Jesus lifts up the widow as an example for God’s people and turns upside-down the normal human evaluation of people. What matters in Jesus’ eyes is our heart-felt devotion has greater value than how we appear to other people to God. The gift does not matter as much as the giver. By such a criterion, the first will be last and the last will be first.
The attitude of the rich is the same as the teachers of the law. Wealthy people came to the temple to display their wealth through excessive offerings. Ostentatious giving filled the Temple treasury with a large surplus of funds. The rich came for the sake of appearance, with their friends and admirers. The widow came alone and cared little about anyone’s opinion except God’s. She gives because she loves God. It goes in this life as an unrewarded act of gratitude.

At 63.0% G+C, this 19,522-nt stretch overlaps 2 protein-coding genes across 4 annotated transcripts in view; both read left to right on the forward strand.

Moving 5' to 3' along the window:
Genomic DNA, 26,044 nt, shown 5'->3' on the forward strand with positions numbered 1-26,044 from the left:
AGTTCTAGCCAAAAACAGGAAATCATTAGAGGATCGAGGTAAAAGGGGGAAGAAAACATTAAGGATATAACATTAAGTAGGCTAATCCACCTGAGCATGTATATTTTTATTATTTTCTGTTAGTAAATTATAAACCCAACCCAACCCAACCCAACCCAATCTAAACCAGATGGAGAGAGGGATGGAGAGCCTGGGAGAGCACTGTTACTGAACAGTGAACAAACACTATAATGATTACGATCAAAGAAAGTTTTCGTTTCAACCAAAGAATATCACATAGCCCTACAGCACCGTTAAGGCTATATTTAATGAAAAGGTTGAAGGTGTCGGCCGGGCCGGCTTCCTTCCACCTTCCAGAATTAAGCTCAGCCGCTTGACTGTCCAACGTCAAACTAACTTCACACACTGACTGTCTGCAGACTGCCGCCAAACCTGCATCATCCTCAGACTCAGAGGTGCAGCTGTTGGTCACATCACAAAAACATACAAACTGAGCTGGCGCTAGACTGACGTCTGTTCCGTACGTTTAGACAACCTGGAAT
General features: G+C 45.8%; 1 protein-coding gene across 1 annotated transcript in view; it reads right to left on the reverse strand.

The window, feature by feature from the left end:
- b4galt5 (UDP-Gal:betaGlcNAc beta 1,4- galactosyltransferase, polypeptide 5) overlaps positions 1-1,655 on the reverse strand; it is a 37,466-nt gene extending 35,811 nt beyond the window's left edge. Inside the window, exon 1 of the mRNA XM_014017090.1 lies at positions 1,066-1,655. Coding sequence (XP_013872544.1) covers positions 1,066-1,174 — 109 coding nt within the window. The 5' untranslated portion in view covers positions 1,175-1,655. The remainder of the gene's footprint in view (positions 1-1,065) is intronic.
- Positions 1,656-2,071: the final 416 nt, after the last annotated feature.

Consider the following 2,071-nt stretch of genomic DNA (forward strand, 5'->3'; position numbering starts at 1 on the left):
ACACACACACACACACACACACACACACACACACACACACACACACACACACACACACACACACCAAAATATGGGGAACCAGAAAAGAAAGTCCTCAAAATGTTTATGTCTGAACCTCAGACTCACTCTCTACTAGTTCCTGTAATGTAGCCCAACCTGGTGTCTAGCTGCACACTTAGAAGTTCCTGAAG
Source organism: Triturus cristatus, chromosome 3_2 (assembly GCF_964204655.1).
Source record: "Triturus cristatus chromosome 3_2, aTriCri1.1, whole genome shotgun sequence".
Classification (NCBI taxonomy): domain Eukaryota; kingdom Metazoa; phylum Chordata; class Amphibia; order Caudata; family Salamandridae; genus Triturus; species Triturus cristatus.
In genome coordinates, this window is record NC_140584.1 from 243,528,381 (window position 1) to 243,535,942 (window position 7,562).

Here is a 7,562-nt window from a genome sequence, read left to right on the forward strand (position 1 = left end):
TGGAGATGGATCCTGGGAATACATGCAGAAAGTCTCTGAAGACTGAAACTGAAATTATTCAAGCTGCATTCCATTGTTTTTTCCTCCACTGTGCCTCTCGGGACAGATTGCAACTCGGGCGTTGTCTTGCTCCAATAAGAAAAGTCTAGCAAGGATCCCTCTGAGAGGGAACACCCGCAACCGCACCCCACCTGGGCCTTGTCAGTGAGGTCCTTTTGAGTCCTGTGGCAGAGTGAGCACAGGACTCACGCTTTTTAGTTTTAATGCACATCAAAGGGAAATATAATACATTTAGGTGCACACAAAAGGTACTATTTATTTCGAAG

In 1970 the BBC assigned to a popular commentator a special documentary on a relatively unknown nun. This reporter traveled to Asia. He walked through the streets of one of the poorest and most populated cities looking for a woman who served the dying. He finally found her working in the street amid filth, garbage, disease and poverty, that were greater than he had ever seen. But what struck that cynical reporter more than the squalor and decadence was the deep, warm, glow on her face and the compassion in her eyes.
He asked her, “Do you do this every day?”
“Oh, yes,” she replied, “It is my mission. It is how I serve and love my Lord.”
“How many months have you been doing this?” inquired the stunned reporter.